The walls of the House Oversight and Government Reform Committee room were bare Thursday afternoon, with a handful of tiny holes where portraits of past committee chairmen once hung.
Reports that new Oversight Chairman Jason Chaffetz, R-Utah, took down the committee chairmen portraits had the gossip mill buzzing Thursday. The Hill first reported the news, along with comments from disgruntled staffers who took the move as a swipe at former Chairman Darrell Issa, R-Calif. Issa’s portrait had only been hanging since mid-November before it was moved out of the room. Though the Office of the Clerk is responsible for displaying works of art on the House side of the Capitol, Chaffetz is allowed to move the paintings. According to an aide with the House Administration Committee, the chairman controls the committee room decor. “Well, I repainted the walls when I was chairman,” Issa said at the GOP retreat in Hershey, Pa. “You know it’s the chairman’s prerogative to decorate in any way that he or she wants to. So I think you don’t make a big thing of it.”
Chaffetz said Issa was informed ahead of time that his portrait would be taken down, and he said the California Republican took the news well.
“[Issa] said, ‘You’re the new chairman, you can do it as you want,” Chaffetz explained at the GOP retreat. “He was actually very nice about it.”
In place of the former chairmen’s portraits, Chaffetz plans to hang scenes from around America, including a picture depicting the Postal Service and another showing a scene from the civil rights movement.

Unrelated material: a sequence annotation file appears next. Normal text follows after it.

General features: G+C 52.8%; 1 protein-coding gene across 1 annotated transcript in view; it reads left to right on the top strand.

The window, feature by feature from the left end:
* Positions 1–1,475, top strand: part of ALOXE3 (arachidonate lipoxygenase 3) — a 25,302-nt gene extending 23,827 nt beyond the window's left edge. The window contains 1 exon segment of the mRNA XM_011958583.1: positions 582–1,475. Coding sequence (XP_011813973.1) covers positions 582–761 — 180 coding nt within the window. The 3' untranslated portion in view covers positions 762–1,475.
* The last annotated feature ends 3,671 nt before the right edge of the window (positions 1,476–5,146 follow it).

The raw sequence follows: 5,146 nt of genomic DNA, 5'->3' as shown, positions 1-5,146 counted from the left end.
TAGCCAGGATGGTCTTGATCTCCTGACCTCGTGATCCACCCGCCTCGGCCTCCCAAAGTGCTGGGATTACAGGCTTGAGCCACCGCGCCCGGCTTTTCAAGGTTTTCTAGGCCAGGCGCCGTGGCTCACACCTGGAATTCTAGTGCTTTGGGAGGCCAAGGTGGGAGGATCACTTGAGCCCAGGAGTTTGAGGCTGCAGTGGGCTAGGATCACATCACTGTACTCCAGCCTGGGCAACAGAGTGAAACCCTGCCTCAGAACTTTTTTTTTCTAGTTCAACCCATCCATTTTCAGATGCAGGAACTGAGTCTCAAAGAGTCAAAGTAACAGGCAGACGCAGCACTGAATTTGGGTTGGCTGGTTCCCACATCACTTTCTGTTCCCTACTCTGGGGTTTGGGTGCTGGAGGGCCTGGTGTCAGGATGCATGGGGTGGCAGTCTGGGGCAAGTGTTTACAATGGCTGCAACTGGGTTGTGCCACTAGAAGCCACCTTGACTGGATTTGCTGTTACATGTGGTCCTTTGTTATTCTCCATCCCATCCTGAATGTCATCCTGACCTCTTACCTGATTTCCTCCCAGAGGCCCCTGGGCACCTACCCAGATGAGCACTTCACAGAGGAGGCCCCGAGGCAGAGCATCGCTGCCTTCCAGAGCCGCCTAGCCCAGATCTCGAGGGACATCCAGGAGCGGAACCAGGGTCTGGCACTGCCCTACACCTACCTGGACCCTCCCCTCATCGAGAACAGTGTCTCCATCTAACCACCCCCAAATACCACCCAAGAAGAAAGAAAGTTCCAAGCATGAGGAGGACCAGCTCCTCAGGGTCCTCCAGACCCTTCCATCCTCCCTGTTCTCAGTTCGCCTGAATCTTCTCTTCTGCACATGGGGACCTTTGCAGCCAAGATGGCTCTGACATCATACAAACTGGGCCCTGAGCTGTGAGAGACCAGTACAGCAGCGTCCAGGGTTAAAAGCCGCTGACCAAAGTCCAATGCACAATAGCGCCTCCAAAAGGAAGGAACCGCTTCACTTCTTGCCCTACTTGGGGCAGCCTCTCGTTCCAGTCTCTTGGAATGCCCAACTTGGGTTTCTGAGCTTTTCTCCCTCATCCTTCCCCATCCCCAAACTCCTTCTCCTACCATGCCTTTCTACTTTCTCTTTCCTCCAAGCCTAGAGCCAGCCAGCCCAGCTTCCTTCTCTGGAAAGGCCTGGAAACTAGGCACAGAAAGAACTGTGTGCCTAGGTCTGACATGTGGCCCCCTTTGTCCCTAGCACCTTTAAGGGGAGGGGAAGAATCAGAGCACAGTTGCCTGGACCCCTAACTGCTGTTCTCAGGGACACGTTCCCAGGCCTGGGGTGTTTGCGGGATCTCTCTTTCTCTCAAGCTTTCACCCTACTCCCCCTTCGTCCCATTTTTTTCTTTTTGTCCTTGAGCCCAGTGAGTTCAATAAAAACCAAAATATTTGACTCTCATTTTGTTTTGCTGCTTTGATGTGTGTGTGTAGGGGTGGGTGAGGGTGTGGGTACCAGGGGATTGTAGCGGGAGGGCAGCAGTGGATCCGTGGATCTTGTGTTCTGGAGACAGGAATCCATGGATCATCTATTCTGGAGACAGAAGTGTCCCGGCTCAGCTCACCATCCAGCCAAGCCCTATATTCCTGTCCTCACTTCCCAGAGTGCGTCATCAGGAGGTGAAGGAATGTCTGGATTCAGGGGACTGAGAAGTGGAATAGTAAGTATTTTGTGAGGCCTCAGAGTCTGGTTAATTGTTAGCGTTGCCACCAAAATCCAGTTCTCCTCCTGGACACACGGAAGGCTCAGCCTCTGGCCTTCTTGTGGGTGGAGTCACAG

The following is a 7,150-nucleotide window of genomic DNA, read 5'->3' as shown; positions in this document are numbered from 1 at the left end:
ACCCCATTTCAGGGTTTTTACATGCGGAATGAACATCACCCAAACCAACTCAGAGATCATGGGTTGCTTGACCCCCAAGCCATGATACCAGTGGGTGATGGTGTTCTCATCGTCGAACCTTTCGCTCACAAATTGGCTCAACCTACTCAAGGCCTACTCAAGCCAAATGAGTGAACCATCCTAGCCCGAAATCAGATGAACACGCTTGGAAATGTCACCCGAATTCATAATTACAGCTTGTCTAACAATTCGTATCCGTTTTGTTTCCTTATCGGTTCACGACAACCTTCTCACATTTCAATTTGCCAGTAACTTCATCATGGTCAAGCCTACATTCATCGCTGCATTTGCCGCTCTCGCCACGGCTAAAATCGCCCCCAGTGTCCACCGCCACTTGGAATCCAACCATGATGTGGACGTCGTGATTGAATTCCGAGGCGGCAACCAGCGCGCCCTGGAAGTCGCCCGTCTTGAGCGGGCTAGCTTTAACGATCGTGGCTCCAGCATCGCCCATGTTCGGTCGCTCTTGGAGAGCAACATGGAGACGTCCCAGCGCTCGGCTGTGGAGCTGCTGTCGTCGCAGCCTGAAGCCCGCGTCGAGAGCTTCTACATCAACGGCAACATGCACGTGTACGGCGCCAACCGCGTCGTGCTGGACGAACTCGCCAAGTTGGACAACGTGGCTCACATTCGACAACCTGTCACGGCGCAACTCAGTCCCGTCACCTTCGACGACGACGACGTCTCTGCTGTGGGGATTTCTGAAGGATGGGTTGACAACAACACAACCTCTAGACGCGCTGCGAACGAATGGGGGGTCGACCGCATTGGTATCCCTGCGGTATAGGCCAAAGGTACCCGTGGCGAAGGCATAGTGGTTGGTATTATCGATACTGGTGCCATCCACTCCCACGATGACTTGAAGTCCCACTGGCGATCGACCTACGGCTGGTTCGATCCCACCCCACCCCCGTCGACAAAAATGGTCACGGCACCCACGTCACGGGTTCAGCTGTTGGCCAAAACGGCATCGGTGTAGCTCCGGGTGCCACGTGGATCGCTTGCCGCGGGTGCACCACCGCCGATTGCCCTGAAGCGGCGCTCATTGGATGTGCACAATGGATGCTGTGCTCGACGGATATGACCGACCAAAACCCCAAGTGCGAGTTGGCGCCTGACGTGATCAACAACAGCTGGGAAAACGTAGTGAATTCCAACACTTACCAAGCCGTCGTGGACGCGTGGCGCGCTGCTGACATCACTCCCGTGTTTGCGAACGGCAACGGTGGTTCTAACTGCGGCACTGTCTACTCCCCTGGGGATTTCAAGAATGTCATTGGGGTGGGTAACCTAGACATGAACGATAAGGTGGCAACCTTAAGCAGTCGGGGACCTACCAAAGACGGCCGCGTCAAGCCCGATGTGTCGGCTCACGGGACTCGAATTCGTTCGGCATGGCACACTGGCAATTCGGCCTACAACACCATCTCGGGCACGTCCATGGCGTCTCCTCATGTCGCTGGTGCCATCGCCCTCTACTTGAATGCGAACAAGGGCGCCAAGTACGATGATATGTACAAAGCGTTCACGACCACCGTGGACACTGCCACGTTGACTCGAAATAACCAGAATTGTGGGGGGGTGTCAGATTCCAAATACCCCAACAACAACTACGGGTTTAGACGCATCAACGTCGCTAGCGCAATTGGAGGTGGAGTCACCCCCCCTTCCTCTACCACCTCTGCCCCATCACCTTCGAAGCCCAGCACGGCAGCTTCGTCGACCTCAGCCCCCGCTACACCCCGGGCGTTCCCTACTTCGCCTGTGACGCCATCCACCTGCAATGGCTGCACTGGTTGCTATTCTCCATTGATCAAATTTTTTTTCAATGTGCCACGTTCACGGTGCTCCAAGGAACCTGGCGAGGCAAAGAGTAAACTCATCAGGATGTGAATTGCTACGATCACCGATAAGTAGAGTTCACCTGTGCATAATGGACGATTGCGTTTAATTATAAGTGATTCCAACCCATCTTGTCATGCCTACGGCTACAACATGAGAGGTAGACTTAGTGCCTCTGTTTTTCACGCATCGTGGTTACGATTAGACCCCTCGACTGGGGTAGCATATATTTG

“I really felt strongly that in that committee room we should be inspired by those we serve, not inspired by past committee chairman,” Chaffetz said. “And so I went with [ranking member] Elijah Cummings and I have an array of photos that will go up in the coming weeks.”
The Democrats have already hung their chairmen’s portraits in the Democratic anteroom. It is unclear where the Republican portraits will go.
Asked at the retreat if he knew where his portrait would hang, Issa jokingly responded, “Well, I know the administration would like to hang me, so perhaps you could check with Obama.”
Contrary to the pattern of former chairmen, Chaffetz said he will not have his own portrait done when it comes time to relinquish the Oversight gavel.
“I have no desire to do that,” Chaffetz said. “And I can’t afford it. They can have my cot when I leave, I’ll leave it at that.”
In the House, representatives usually don’t pay for their portraits out of their own pockets. The lawmaker sets up a fundraising committee , which solicits private donations, and that committee coordinates with the U.S. Capitol Historic Society to cover the cost of a portrait. These portraits typically range from $25,000 to $50,000 and the process take eight to 14 months.
Chaffetz’ reference to his cot is a nod to his sleeping arrangements. When in Washington, he sleeps in his office.
Matt Fuller and Humberto Sanchez contributed to this report.
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